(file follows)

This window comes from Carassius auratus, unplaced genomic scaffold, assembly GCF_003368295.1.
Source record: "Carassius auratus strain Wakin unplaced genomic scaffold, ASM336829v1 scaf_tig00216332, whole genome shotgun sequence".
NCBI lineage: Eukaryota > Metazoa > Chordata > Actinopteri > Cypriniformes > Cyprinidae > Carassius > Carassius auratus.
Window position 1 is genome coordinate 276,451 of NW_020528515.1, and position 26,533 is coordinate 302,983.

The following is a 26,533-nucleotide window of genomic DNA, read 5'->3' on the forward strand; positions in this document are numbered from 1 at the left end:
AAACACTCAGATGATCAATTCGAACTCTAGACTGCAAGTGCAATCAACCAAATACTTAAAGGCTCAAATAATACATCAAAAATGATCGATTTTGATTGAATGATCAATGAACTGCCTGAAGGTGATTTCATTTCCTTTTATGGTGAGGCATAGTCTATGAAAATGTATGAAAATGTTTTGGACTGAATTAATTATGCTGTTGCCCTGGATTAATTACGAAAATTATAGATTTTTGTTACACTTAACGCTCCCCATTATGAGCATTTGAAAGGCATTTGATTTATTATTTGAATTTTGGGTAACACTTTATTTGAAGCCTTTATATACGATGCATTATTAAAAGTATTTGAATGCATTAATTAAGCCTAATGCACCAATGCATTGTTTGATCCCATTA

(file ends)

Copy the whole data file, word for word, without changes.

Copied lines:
This window comes from Carassius auratus, unplaced genomic scaffold, assembly GCF_003368295.1.
Source record: "Carassius auratus strain Wakin unplaced genomic scaffold, ASM336829v1 scaf_tig00216332, whole genome shotgun sequence".
NCBI lineage: Eukaryota > Metazoa > Chordata > Actinopteri > Cypriniformes > Cyprinidae > Carassius > Carassius auratus.
Window position 1 is genome coordinate 276,451 of NW_020528515.1, and position 26,533 is coordinate 302,983.

The following is a 26,533-nucleotide window of genomic DNA, read 5'->3' on the forward strand; positions in this document are numbered from 1 at the left end:
AAACACTCAGATGATCAATTCGAACTCTAGACTGCAAGTGCAATCAACCAAATACTTAAAGGCTCAAATAATACATCAAAAATGATCGATTTTGATTGAATGATCAATGAACTGCCTGAAGGTGATTTCATTTCCTTTTATGGTGAGGCATAGTCTATGAAAATGTATGAAAATGTTTTGGACTGAATTAATTATGCTGTTGCCCTGGATTAATTACGAAAATTATAGATTTTTGTTACACTTAACGCTCCCCATTATGAGCATTTGAAAGGCATTTGATTTATTATTTGAATTTTGGGTAACACTTTATTTGAAGCCTTTATATACGATGCATTATTAAAAGTATTTGAATGCATTAATTAAGCCTAATGCACCAATGCATTGTTTGATCCCATTA